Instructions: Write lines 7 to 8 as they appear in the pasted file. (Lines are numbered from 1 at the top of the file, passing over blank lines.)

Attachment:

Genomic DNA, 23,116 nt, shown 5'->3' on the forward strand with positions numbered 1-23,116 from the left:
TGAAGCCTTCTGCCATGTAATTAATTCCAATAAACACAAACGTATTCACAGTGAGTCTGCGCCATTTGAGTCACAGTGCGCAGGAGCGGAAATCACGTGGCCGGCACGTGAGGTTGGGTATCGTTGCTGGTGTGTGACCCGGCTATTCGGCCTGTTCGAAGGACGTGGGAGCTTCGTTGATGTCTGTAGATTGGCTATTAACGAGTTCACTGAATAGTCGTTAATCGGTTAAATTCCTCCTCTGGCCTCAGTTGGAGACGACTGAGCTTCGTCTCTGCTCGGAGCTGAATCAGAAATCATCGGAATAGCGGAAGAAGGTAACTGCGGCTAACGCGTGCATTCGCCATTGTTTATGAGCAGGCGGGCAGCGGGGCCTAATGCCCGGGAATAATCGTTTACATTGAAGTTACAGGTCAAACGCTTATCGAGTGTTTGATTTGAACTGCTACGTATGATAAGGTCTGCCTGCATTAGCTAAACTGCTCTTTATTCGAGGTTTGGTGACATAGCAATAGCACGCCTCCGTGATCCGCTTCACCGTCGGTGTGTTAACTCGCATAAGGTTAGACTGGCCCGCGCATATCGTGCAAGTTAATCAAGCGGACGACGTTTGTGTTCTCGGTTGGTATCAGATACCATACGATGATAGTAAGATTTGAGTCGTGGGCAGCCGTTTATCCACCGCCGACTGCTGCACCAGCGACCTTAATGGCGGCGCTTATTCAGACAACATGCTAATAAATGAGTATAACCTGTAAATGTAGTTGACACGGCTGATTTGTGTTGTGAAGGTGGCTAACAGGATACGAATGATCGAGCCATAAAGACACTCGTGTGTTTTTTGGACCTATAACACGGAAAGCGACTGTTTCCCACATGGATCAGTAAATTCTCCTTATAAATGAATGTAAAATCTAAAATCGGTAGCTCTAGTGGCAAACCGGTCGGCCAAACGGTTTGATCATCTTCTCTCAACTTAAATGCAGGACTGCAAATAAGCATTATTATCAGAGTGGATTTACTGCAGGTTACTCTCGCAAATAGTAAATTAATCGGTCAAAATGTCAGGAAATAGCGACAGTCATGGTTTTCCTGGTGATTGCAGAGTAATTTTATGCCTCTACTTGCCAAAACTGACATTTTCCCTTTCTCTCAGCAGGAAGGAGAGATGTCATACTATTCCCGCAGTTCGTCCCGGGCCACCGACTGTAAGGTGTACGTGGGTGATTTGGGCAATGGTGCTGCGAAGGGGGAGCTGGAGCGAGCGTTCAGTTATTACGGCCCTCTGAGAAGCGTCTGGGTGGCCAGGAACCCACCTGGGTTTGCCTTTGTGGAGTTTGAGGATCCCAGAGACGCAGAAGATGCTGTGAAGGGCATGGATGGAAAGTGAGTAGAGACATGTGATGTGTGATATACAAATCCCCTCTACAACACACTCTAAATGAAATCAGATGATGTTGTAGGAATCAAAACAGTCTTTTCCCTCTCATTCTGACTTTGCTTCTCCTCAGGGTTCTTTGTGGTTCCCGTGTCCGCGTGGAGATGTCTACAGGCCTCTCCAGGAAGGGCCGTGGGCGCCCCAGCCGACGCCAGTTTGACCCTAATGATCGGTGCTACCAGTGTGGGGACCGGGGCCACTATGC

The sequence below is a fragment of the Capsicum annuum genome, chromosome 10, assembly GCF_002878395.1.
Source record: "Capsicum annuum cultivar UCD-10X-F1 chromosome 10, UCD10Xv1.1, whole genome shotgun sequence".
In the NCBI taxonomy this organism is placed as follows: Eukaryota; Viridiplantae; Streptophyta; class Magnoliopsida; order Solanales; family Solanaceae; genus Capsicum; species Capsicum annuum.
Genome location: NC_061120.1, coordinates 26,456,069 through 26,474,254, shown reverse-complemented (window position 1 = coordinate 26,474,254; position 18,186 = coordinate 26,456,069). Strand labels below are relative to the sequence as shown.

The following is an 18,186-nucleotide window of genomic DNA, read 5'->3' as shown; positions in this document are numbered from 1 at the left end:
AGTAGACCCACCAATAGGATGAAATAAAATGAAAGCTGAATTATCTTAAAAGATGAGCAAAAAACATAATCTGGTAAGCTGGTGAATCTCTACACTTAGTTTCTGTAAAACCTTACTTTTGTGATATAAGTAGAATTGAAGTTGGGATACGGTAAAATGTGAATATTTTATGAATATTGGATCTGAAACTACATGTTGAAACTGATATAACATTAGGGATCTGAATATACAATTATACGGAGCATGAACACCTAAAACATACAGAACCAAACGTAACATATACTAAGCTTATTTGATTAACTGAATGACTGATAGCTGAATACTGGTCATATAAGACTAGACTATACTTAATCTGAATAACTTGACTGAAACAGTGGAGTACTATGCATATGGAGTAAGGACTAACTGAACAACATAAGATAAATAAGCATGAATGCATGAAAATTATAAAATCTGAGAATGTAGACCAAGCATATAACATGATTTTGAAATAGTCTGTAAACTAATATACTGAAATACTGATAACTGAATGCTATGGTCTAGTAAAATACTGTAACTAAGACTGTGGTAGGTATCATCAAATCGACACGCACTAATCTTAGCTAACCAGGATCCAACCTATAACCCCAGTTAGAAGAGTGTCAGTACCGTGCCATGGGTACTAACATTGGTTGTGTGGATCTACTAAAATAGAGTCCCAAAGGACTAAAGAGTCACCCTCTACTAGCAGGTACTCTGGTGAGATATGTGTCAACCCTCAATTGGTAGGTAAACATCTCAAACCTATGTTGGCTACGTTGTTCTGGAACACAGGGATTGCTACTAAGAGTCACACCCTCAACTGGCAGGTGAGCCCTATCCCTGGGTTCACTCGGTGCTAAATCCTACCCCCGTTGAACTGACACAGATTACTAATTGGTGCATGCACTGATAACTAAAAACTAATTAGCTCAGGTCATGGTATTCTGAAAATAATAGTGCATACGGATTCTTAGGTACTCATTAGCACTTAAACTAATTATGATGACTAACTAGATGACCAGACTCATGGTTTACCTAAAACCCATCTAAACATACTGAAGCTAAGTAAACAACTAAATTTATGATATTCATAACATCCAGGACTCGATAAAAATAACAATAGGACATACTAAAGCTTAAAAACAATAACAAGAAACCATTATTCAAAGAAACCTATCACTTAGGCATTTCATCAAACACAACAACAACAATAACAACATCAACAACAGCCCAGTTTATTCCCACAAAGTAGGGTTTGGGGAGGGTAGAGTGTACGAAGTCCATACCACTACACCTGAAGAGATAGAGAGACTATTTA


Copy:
The following is an 18,186-nucleotide window of genomic DNA, read 5'->3' as shown; positions in this document are numbered from 1 at the left end:
AGTAGACCCACCAATAGGATGAAATAAAATGAAAGCTGAATTATCTTAAAAGATGAGCAAAAAACATAATCTGGTAAGCTGGTGAATCTCTACACTTAGTTTCTGTAAAACCTTACTTTTGTGATATAAGTAGAATTGAAGTTGGGATACGGTAAAATGTGAATATTTTATGAATATTGGATCTGAAACTACATGTTGAAACTGATATAACATTAGGGATCTGAATATACAATTATACGGAGCATGAACACCTAAAACATACAGAACCAAACGTAACATATACTAAGCTTATTTGATTAACTGAATGACTGATAGCTGAATACTGGTCATATAAGACTAGACTATACTTAATCTGAATAACTTGACTGAAACAGTGGAGTACTATGCATATGGAGTAAGGACTAACTGAACAACATAAGATAAATAAGCATGAATGCATGAAAATTATAAAATCTGAGAATGTAGACCAAGCATATAACATGATTTTGAAATAGTCTGTAAACTAATATACTGAAATACTGATAACTGAATGCTATGGTCTAGTAAAATACTGTAACTAAGACTGTGGTAGGTATCATCAAATCGACACGCACTAATCTTAGCTAACCAGGATCCAACCTATAACCCCAGTTAGAAGAGTGTCAGTACCGTGCCATGGGTACTAACATTGGTTGTGTGGATCTACTAAAATAGAGTCCCAAAGGACTAAAGAGTCACCCTCTACTAGCAGGTACTCTGGTGAGATATGTGTCAACCCTCAATTGGTAGGTAAACATCTCAAACCTATGTTGGCTACGTTGTTCTGGAACACAGGGATTGCTACTAAGAGTCACACCCTCAACTGGCAGGTGAGCCCTATCCCTGGGTTCACTCGGTGCTAAATCCTACCCCCGTTGAACTGACACAGATTACTAATTGGTGCATGCACTGATAACTAAAAACTAATTAGCTCAGGTCATGGTATTCTGAAAATAATAGTGCATACGGATTCTTAGGTACTCATTAGCACTTAAACTAATTATGATGACTAACTAGATGACCAGACTCATGGTTTACCTAAAACCCATCTAAACATACTGAAGCTAAGTAAACAACTAAATTTATGATATTCATAACATCCAGGACTCGATAAAAATAACAATAGGACATACTAAAGCTTAAAAACAATAACAAGAAACCATTATTCAAAGAAACCTATCACTTAGGCATTTCATCAAACACAACAACAACAATAACAACATCAACAACAGCCCAGTTTATTCCCACAAAGTAGGGTTTGGGGAGGGTAGAGTGTACGAAGTCCATACCACTACACCTGAAGAGATAGAGAGACTATTTA